Over the past eight years, the public water company in Cochabamba, SEMAPA, has gone from one crisis to the next. Since the company was returned to public hands after the Water War of 2000, two general managers have been dismissed for acts of corruption. The most recent general manager, Eduardo Rojas (2006-2007), was even worse than Gonzalo Ugalde (2002-2005). While both used the company as a botín politico (political booty), filling the company with their family members and friends, Rojas tended to hire white-collar workers (consultants and secretaries) who work at high salaries but do not provide a public service, while the latter mostly hired blue-collar workers to repair and expand the infrastructure. Due to these and other problems, the Inter-American Development Bank (IDB) cancelled the payments of an $18 million loan, the first part of which was to be dedicated to the “modernization” of the company. The utility is once again scrambling for finances in order to maintain and expand the city’s water and sanitation system.
On a more positive note, there are two important signs of that things might improve. First, there are signs of renewal in the water workers’ union. For over twenty years, the SEMAPA union was controlled by a “union mafia.” Union leaders were suspected of running a system of clandestine connections that was estimated to cost the utility almost $100,000 a month in lost revenue. A small group of employees have been working to democratize the union. Largely thanks to their efforts, the head of the union was fired in October 2005 for organizing an illegal strike that aimed to protest the dismissal of the corrupt general manager. For the first time in over twenty-five years, the elections that were held to replace him were conducted using secret ballot. Members also had a choice between two platforms of candidates. Nine out of ten members turned out to vote; over 70% of the members voted for the new leadership who expressed their commitment to union democracy.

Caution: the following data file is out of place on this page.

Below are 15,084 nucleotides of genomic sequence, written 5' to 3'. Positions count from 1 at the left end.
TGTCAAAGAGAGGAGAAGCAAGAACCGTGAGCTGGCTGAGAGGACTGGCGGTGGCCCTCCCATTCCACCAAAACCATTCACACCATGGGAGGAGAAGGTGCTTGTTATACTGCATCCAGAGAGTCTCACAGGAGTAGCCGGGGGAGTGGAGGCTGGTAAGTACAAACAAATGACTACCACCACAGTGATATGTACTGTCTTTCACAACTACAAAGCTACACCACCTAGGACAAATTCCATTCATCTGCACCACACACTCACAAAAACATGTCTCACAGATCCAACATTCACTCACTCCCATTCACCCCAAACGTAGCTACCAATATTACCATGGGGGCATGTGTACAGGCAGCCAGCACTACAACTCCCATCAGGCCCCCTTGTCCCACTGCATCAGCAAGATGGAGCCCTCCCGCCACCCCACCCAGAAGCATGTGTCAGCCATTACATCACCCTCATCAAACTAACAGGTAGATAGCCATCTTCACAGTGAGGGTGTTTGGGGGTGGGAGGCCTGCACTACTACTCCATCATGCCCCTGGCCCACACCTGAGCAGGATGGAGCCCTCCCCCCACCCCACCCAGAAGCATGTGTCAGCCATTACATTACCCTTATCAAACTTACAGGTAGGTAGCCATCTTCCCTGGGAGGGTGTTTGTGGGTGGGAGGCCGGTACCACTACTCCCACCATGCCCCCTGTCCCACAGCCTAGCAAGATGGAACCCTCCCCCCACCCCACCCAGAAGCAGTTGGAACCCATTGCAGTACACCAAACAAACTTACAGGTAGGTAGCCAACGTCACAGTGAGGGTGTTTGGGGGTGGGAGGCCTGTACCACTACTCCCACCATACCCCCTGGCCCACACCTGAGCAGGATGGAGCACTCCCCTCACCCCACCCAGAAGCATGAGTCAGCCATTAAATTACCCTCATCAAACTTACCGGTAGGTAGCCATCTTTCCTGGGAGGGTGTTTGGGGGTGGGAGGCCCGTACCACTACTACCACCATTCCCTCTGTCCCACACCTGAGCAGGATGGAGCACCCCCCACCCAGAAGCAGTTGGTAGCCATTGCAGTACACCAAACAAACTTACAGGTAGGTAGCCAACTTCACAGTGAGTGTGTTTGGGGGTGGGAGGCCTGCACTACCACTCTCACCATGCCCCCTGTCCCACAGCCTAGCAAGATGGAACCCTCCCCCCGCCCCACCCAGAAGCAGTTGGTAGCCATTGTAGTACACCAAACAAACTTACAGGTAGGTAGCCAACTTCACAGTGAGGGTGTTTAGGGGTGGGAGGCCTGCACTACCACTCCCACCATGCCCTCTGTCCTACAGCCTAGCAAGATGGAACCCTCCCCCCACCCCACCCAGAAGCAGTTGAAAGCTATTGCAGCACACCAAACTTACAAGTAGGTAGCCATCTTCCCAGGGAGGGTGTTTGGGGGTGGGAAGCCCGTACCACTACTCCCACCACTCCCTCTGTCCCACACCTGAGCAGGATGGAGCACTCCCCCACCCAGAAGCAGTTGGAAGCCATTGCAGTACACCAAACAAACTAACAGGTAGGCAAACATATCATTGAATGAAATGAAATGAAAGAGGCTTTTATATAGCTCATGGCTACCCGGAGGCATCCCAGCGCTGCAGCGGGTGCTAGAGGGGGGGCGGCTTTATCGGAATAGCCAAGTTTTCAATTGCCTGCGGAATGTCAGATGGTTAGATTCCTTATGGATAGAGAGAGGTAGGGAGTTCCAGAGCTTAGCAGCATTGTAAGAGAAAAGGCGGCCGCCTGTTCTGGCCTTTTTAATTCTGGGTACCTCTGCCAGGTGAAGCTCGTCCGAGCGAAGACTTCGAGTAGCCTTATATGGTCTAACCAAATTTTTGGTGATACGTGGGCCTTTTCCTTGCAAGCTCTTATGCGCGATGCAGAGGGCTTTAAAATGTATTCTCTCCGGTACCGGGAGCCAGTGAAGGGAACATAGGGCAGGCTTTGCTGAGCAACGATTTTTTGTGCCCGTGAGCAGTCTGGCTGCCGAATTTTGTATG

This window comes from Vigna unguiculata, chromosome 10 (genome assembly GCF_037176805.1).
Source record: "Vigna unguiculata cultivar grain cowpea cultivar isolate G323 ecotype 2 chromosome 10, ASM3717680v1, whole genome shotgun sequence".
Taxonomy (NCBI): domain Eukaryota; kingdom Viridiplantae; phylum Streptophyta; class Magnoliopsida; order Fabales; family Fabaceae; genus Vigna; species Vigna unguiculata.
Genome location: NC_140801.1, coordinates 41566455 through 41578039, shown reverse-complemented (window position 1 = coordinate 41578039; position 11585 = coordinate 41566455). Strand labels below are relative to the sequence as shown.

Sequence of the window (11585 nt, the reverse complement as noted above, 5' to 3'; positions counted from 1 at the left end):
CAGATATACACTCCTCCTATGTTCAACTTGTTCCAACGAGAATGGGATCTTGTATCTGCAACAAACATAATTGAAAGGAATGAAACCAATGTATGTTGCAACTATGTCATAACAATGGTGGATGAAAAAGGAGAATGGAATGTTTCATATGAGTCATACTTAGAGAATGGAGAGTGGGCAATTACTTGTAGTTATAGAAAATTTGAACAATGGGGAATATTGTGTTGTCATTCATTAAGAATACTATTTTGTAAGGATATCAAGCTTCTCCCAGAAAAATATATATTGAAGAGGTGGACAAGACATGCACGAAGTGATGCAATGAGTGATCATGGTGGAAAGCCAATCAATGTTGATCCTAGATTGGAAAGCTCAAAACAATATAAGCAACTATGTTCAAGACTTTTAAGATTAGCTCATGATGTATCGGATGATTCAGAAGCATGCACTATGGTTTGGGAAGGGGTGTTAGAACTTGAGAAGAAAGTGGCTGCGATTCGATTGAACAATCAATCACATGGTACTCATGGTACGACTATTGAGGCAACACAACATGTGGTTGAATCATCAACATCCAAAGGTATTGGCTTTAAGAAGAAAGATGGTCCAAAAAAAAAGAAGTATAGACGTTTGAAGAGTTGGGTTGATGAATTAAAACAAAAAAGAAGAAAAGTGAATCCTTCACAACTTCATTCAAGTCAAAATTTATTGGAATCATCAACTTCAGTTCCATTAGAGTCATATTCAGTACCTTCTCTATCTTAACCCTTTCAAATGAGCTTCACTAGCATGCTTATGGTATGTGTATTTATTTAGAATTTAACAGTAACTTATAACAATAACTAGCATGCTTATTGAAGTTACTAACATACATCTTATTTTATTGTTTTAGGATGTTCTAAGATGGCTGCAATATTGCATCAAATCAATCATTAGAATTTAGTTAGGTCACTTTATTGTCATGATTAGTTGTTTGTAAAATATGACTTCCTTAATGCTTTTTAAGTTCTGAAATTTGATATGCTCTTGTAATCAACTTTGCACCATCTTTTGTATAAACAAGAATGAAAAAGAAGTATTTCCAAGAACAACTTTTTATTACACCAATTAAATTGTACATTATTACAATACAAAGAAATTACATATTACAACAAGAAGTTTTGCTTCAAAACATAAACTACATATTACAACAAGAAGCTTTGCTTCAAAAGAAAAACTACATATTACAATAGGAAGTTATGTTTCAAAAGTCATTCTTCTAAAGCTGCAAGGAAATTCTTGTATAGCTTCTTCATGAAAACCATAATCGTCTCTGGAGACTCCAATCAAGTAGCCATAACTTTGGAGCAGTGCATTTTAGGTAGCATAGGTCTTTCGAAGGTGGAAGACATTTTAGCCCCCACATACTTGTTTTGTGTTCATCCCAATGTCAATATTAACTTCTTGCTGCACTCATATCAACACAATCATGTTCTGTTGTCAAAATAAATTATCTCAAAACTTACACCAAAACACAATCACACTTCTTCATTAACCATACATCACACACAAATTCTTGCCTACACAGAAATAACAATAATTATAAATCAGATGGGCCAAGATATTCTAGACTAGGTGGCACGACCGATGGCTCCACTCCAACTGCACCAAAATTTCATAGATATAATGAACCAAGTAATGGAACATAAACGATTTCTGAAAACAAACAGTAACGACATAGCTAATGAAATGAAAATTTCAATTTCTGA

Second, the association of community water systems of the poor, southern zone of the city (ASICA-Sur) has made a lot of progress in the past few years. ASICA-Sur has temporarily withdrawn from the struggle to reform SEMAPA, instead dedicating itself to the task of building water systems in poor areas that lack networked water services. Recently, ASICA-Sur has secured financing from the European Union to build secondary water networks in Districts 7 and 14. According to Abraham Grendydier, these systems will be administered by independent user groups, which will buy water in bulk from the public water company. In the short term, the initiatives of ASICA-Sur risk furthering fractioning the system, which is more accurately described as an “archipelago” than a network. In light of the numerous problems with SEMAPA, however, ASICA-Sur has made tactical decisions that will eventually help achieve the goal of “water for all.”